The root-mean-square deviation (RMSD) or root-mean-square error (RMSE) is a frequently used measure of the differences between value (Sample and population values) predicted by a model or an estimator and the values actually observed. Basically, the RMSD represents the sample standard deviation of the differences between predicted values and observed values. These individual differences are called residuals when the calculations are performed over the data sample that was used for estimation, and are called prediction errors when computed out-of-sample. The RMSD serves to aggregate the magnitudes of the errors in predictions for various times into a single measure of predictive power. RMSD is a good measure of accuracy, but only to compare forecasting errors of different models for a particular variable and not between variables, as it is scale-dependent.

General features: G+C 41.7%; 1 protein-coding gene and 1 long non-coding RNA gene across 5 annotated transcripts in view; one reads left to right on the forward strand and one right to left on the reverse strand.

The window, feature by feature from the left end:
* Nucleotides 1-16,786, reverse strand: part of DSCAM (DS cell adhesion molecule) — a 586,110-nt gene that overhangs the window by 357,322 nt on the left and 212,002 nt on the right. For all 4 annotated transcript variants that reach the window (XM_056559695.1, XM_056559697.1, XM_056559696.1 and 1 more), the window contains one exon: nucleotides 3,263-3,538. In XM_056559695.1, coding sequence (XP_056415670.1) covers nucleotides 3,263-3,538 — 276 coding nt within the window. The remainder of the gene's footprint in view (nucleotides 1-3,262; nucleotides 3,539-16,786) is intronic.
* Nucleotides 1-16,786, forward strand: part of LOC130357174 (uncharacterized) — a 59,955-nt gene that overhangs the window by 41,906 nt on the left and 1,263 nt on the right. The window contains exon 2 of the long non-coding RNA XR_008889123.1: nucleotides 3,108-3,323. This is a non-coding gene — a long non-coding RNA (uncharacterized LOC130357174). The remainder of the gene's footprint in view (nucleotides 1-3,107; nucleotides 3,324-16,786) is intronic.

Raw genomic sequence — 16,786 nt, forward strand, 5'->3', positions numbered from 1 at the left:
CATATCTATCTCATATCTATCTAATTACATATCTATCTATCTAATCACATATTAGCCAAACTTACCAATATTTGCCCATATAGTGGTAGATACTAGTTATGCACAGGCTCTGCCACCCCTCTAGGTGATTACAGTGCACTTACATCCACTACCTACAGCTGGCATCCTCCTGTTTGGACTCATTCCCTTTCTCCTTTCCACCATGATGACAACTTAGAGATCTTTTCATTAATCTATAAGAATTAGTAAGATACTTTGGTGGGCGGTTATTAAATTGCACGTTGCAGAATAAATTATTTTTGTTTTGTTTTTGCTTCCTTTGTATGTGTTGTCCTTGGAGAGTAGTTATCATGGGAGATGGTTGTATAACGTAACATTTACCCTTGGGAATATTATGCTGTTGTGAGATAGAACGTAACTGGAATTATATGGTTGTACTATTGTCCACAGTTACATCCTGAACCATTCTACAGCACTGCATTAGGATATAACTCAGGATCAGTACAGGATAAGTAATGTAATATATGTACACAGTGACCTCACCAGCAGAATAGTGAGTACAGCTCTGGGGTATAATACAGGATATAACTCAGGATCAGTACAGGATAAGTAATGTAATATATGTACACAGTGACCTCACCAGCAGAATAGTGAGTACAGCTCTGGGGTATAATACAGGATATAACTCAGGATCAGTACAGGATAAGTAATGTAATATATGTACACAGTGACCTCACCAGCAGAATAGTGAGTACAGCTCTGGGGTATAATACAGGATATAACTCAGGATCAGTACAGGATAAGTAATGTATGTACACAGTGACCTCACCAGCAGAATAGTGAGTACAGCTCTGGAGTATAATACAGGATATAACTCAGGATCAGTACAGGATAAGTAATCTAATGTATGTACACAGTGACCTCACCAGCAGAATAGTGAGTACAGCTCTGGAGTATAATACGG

The RMSD of predicted values for times t of a regression'sdependent variable is computed for n different predictions as the square root of the mean of the squares of the deviations:
In some disciplines, the RMSD is used to compare differences between two things that may vary, neither of which is accepted as the "standard". For example, when measuring the average difference between two time series and , the formula becomes
Normalized root-mean-square deviation
The normalized root-mean-square deviation or error (NRMSD or NRMSE) is the RMSD divided by the range of observed values of a variable being predicted, or:
The value is often expressed as a percentage, where lower values indicate less residual variance.
The coefficient of variation of the RMSD, CV(RMSD), or more commonly CV(RMSE), is defined as the RMSD normalized to the mean of the observed values: